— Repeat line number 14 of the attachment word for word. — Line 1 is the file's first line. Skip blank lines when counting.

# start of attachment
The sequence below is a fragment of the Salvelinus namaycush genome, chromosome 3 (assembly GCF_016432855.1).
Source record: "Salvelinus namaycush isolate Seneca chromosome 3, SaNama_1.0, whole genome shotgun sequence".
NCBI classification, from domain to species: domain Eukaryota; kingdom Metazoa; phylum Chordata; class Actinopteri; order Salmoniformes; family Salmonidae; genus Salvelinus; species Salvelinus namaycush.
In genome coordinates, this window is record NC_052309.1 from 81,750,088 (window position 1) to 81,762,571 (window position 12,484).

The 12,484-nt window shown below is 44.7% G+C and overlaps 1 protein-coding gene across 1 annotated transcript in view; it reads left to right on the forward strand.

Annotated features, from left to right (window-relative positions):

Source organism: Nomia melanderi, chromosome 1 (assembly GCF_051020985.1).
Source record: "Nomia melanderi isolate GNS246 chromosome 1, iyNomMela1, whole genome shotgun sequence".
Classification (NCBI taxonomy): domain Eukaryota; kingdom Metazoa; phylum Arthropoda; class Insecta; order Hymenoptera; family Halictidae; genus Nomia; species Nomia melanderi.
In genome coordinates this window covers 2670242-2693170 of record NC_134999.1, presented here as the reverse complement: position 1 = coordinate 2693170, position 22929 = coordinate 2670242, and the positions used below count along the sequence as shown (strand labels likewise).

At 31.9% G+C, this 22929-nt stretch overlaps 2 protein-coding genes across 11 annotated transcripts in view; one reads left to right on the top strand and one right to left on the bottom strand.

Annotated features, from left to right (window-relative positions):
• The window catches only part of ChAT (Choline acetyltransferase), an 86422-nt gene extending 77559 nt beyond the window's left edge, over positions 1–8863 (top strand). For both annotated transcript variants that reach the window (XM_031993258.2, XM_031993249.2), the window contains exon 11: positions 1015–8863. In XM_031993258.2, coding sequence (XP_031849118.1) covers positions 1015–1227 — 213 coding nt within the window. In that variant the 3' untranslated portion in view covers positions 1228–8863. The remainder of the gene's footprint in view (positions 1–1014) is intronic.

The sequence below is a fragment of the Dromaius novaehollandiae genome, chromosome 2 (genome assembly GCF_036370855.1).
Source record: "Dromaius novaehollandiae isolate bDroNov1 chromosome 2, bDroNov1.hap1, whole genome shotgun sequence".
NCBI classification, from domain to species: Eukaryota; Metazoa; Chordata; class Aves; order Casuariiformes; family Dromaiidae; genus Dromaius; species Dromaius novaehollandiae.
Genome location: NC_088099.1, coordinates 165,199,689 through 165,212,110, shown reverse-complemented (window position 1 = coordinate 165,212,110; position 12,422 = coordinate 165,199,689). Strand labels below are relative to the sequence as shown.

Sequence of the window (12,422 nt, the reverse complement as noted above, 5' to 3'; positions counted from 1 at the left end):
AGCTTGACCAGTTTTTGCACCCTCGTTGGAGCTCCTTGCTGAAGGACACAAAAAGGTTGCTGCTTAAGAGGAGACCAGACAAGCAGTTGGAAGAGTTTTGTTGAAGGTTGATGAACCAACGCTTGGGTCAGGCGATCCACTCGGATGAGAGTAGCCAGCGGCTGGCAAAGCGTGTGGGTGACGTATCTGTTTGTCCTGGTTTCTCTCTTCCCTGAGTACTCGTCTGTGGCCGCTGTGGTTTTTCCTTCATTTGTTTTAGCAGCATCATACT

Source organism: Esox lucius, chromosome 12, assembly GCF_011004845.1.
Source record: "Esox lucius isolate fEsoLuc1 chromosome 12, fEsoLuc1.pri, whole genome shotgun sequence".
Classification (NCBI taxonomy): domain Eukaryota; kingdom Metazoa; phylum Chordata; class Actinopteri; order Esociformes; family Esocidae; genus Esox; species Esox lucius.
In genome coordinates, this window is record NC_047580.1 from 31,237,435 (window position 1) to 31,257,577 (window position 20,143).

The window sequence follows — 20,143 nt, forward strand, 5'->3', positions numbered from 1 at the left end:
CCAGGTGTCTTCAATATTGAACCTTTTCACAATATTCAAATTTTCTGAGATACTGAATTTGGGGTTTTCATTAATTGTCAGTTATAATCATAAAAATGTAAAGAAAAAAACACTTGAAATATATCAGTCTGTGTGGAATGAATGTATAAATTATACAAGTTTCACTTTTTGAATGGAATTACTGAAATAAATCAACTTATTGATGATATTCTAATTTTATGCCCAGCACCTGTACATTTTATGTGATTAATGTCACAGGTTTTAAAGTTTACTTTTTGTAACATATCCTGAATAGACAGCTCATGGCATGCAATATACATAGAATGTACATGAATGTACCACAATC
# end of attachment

The sequence below is a fragment of the Dromaius novaehollandiae genome, chromosome 2 (genome assembly GCF_036370855.1).